Another newborn dies in bacterial outbreak in Jamaica; minister criticized for saying babies not “real”

fenton ferguson

Health Minister Dr. Fenton Ferguson came under fire yesterday.

 

KINGSTON, Jamaica, Wednesday October 28, 2015 – Health Minister Dr. Fenton Ferguson yesterday disclosed that another baby has died in the current outbreak of bacterial infections at two public hospitals, and also ruffled feathers when he suggested that the infants were not “real” babies.

The revelation and backlash came as Ferguson was grilled in Parliament over the outbreaks of Klebsiella and Serratia bacterial infections at the University Hospital of the West Indies (UHWI) and Cornwall Regional Hospital. The latest death – which brings to 19 the number of babies that died as a result of the infections, most of them premature – occurred at Cornwall.

Ferguson said a total of 483 babies were admitted to hospitals’ special care nurseries since the crisis started in June. Of those, 45 (9.3 per cent) had illnesses attributed to the bacterial infection.

He added that most of them were less than seven months old and weighed less than two pounds.

“When babies are born under seven months, their organs are not well developed . . . their immune systems are significantly compromised, so I don’t want anyone to give any impression that these are babies in the real sense,” the minister said, prompting an uproar from the Opposition benches.

“I’m talking about neonates versus full-term babies, and that is why they end up in the nurseries because they have special issues,” Ferguson quickly added.

The comments received not only backlash in the House of Representatives but on social media as well.

Yesterday the health minister again faced calls for his resignation. But as he did before, he insisted that he had not done anything wrong and he acted as soon as he found out about the outbreaks, although he admitted that he was not made aware until a few weeks ago.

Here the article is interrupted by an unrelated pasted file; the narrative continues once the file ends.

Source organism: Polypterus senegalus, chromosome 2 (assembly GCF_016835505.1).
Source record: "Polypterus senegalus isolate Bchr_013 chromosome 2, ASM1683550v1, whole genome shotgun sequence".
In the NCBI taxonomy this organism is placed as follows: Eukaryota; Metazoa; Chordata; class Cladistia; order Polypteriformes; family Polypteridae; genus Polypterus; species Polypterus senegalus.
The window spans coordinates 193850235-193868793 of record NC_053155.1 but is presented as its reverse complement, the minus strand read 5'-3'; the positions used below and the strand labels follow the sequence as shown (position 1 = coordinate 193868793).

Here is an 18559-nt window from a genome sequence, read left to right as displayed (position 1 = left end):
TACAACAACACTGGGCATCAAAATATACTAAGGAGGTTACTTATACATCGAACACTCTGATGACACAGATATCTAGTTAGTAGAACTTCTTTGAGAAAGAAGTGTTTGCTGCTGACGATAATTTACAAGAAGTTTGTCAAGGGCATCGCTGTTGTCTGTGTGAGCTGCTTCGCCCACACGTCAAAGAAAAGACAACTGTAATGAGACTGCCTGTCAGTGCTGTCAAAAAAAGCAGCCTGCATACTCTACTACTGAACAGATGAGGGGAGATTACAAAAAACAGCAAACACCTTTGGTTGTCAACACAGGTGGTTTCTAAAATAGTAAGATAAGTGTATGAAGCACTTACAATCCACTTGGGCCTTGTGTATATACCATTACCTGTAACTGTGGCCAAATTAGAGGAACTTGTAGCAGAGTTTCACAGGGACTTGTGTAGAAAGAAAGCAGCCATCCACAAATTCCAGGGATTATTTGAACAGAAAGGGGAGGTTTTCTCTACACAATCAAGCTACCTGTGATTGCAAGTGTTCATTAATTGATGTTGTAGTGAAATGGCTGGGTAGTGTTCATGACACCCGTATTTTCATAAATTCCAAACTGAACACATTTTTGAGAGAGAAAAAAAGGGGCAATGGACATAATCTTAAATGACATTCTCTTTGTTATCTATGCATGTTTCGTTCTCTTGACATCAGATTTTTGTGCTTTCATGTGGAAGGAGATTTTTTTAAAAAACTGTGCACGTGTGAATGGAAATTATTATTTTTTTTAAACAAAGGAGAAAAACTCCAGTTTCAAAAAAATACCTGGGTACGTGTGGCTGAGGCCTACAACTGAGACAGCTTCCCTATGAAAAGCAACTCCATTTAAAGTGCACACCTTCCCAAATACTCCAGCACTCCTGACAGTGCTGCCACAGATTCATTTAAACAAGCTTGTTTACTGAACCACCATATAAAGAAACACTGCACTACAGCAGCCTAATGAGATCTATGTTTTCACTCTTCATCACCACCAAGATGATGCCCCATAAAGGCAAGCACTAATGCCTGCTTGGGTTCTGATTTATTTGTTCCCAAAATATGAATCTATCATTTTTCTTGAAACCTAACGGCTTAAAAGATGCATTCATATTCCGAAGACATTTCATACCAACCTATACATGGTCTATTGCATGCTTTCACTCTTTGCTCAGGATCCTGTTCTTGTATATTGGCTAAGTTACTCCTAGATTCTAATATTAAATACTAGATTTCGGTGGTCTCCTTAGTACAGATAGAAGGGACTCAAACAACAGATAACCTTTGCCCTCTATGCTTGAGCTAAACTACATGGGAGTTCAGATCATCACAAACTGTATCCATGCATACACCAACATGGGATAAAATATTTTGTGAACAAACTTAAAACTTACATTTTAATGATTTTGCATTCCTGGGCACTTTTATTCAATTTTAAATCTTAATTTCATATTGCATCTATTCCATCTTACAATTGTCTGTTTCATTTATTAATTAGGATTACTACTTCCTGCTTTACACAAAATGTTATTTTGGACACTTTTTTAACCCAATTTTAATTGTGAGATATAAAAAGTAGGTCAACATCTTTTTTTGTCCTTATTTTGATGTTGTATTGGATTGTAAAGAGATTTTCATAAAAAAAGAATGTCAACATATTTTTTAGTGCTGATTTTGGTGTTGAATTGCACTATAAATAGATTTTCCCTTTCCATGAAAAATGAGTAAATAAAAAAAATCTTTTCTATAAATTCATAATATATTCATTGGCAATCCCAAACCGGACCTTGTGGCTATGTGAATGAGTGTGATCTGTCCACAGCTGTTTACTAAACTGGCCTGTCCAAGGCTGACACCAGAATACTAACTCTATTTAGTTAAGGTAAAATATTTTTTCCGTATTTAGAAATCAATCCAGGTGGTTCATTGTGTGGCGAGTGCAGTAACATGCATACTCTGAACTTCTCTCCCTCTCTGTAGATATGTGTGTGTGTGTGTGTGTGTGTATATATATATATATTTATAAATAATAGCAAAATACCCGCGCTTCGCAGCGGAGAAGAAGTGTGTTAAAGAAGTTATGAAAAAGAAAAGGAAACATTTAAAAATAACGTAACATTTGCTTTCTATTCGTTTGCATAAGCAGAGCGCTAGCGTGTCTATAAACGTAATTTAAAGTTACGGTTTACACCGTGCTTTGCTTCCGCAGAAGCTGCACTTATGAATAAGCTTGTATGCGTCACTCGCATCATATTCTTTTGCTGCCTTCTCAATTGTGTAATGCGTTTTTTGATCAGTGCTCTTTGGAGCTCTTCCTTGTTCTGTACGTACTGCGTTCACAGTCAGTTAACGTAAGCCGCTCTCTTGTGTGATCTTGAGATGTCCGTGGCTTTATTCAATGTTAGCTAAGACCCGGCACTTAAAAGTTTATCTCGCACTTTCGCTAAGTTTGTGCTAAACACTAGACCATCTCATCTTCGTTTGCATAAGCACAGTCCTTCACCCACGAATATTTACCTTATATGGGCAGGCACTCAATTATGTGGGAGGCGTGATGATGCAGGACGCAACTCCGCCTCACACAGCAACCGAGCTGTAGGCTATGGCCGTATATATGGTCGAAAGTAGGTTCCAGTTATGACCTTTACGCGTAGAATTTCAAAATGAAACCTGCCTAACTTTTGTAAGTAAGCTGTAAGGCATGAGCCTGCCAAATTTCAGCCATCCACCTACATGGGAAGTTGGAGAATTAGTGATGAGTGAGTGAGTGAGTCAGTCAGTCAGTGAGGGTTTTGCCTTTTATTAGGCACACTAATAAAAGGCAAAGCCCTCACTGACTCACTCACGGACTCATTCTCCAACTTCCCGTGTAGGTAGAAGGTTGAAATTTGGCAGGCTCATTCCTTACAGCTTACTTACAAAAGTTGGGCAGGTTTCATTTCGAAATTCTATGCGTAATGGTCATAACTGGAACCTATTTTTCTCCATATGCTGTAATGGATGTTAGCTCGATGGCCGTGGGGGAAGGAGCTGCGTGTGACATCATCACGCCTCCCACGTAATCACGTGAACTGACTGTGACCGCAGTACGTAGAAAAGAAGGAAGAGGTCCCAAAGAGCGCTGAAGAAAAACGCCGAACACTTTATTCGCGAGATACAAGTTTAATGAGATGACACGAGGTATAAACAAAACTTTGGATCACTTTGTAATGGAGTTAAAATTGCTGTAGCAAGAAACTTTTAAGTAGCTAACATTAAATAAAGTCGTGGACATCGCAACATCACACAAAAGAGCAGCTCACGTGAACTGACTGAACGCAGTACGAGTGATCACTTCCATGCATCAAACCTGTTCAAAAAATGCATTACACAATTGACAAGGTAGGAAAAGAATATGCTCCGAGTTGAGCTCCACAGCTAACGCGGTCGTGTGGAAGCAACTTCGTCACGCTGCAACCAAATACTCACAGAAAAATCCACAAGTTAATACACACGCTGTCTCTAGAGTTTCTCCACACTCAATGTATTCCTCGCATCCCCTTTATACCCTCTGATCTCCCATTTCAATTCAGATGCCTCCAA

He also pointed out that two people – chief executive officer of the UHWI Dr Cecil White and the hospital’s medical chief of staff Professor Trevor McCartney – have resigned and “the matter of culpability is being pursued”.

And in her first public comment on the matter, Prime Minister Portia Simpson-Miller expressed “hope” that all the necessary measures are put in place to prevent a repeat.

“I’m sure that all of us in this honourable House on both sides would have a feeling of sadness for what happened with the children and I hope that a system will be put in place that this will never happen again. I want to extended sympathies to members of the families and I hope that the ministry of health and the minister will look at the present system and to see what needs to be done that what happened will never ever happen again. Our children are our future and we have a responsibility to ensure the protection of our children and the future leaders of this country,” she said in a brief statement before taking her seat.

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